Travel + Leisure

How to pack like a pro

There are two types of “packers” in the world: those who pack days in advance and those who do it the night before. Independent of when you start packing, the goal is the same — to show up wrinkle-free for a memorable first impression. Use the following techniques to make sure your clothes arrive as ready as you are.

Rolling vs. folding

Difficult creases, such as the ones you get on your jacket, shirt or dress, are public enemy No. 1. You can reduce wrinkles simply by altering the way you fold. Typically, people will fold their clothing items in half or in thirds and then stack them in the suitcase (left). Upon arrival to their destination, travelers who do this will find gridlines on all of their items. Try rolling to reduce the number of folds (right). This also saves space in your bag.

Bundle wrap/burrito 

An alternative to the simple fold is the “bundle wrap” or the “burrito.” This technique revolves around a “core.” The core is made up of socks, undergarments and t-shirts, wrapped by items you want wrinkle-free. Start by laying out your jacket or most wrinkle-prone item with the front facing down. Then lay on the next item, face down but rotated 180 degrees. The pattern continues for all wrinkle-prone items. If you are a visual learner, this video further explains the process. A major downside to this technique is if you need items from the middle, you will have to unravel the whole ball for fresh socks or an undershirt. In addition, it is not the most TSA-search friendly method.

Plastic, not paper

Friction causes wrinkles. Reduce the friction, reduce the wrinkles. A cost-effective method is using dry cleaning bags. They may be sitting around your apartment, or you can ask for extras from the cleaners. Place each item in a separate bag and stack them at the base of your suitcase. Even though items will be folded to a degree, the plastic will reduce any friction, leaving them almost wrinkle-free. However, your suitcase will be full of plastic bags, potentially leading to a suitcase of bunched up items. Try this when packing a few items, and alternate layers of plastic with other clothes to prevent the bags from moving in transit.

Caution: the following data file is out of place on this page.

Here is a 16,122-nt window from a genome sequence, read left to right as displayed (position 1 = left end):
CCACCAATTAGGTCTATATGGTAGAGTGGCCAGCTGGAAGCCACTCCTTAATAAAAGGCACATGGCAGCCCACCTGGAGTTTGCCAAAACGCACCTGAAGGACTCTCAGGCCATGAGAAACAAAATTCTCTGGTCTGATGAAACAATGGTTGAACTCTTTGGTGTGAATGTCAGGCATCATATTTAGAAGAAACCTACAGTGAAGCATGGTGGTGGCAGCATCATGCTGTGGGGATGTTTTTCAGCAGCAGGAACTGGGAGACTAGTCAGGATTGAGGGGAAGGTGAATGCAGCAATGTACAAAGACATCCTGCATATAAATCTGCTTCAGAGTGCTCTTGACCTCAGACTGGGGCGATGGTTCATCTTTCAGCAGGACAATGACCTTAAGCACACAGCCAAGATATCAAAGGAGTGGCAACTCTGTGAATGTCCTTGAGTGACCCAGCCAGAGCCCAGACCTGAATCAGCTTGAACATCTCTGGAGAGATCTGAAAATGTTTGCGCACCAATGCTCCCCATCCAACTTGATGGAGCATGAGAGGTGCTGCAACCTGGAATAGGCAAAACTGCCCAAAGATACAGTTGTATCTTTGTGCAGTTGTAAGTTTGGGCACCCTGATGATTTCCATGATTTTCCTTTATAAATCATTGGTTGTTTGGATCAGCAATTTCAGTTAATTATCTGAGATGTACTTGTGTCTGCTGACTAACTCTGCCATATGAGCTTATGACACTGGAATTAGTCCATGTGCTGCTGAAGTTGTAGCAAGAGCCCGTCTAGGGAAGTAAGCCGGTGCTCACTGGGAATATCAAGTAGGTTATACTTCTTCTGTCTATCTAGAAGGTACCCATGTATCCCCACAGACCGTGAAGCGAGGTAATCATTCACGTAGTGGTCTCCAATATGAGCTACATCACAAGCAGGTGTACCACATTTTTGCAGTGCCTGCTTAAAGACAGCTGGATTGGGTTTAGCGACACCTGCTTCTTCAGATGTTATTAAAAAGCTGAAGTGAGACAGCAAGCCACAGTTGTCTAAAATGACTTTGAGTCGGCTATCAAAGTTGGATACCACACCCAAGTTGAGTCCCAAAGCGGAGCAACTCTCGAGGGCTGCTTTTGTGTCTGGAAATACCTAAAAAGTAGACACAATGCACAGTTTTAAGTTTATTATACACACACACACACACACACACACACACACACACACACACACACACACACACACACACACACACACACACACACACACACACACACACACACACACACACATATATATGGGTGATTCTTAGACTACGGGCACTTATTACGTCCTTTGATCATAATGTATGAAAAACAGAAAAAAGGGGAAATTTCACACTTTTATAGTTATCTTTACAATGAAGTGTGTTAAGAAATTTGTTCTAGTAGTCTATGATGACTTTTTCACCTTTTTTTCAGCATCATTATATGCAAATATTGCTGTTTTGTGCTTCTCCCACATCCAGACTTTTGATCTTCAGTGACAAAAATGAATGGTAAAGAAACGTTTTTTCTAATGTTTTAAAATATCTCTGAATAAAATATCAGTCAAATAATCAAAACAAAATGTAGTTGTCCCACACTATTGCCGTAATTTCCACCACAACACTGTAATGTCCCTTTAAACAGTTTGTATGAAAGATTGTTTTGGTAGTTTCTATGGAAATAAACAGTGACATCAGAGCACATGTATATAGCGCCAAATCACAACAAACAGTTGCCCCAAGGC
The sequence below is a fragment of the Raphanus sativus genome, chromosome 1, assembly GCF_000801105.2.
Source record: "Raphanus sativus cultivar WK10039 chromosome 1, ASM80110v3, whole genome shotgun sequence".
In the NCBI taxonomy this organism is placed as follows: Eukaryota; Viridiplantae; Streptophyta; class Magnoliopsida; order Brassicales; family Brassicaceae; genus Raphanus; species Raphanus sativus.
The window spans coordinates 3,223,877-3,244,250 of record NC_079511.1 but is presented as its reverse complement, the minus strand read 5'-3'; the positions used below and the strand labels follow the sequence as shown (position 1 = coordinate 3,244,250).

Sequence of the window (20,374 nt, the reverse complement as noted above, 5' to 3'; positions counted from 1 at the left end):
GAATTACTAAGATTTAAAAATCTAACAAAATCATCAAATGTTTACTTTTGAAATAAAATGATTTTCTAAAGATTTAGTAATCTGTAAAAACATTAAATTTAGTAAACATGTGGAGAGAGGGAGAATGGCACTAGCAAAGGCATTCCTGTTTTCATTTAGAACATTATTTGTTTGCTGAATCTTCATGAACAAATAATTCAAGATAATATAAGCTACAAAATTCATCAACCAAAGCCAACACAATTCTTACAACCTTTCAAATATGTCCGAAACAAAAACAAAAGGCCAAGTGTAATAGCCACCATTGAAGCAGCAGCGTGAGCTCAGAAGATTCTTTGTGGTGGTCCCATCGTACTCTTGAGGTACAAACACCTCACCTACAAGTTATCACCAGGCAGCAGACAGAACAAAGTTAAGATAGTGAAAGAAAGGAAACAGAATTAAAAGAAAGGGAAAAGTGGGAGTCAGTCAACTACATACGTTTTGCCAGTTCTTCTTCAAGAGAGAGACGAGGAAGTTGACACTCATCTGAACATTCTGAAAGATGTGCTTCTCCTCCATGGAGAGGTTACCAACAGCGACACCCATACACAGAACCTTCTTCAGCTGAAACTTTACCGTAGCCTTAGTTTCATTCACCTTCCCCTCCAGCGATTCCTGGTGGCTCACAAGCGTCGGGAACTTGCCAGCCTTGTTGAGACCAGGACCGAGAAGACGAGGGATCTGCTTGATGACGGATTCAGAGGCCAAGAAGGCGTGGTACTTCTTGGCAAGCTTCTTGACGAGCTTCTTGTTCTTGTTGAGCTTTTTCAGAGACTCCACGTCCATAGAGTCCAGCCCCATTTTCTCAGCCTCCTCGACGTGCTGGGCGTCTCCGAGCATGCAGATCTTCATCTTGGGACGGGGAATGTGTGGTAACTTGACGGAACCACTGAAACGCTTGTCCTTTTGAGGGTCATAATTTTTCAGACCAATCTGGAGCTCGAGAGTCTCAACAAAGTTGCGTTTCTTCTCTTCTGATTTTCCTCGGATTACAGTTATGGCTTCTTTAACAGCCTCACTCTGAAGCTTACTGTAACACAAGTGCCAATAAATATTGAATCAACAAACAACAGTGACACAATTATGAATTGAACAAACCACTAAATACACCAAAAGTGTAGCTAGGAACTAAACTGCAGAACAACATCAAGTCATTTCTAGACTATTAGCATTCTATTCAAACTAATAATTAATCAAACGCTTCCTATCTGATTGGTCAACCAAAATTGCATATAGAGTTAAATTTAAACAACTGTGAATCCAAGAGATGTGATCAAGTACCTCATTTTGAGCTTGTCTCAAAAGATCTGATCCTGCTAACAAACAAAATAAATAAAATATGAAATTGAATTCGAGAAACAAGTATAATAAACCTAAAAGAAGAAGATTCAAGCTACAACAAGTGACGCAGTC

Garment bag

Features of a garment bag can vary significantly; it could include wheels or pockets and can differ in color, length and more. A garment bag allows you to lay your clothes flat and collapse the bag in half. The bag circumvents the need to fold or roll clothing and can be checked for flights. If rolling laundry or the bundle wrap sound troublesome, invest in a garment bag. Although it is great for shirts, jackets and short dresses, the bag can cause creasing in pants and long dresses.

Travel steamer

Even the most seasoned travelers will tell you that wrinkles are simply unavoidable. A solution is the travel steamer. This travel-ready product fits in your checked bag and addresses those pesky creases. While it takes up space in your suitcase, it will ensure you arrive to events looking sharp.

Whether you find yourself packing three days or three hours ahead of your departure, the way you do it makes all the difference. Remember that wrinkles are caused by friction. Anything you can do to reduce the friction in your bag will mean fewer wrinkles when you arrive. From plastic to garment bags or simply different folding techniques, you have options at varying price tags. If a travel steamer is outside of your budget, call your hotel and ask if rooms include irons or if they can be rented.

Good luck with your future travels. I hope to see you wrinkle-free at the next ASDA meeting.

~Ryan Twaddle, Marquette ’19, chapter legislative associate

Ryan Twaddle

Ryan is a member of the class of 2019 at the Marquette University School of Dentistry. He pursued dentistry after volunteering in a refugee camp and has never looked back. His involvement in the community, history of lobbying in Washington, D.C., and passion for ASDA legislation launched his advocacy career involving access to care. His post-graduate plans include serving in the U.S. Navy and focusing on public health.

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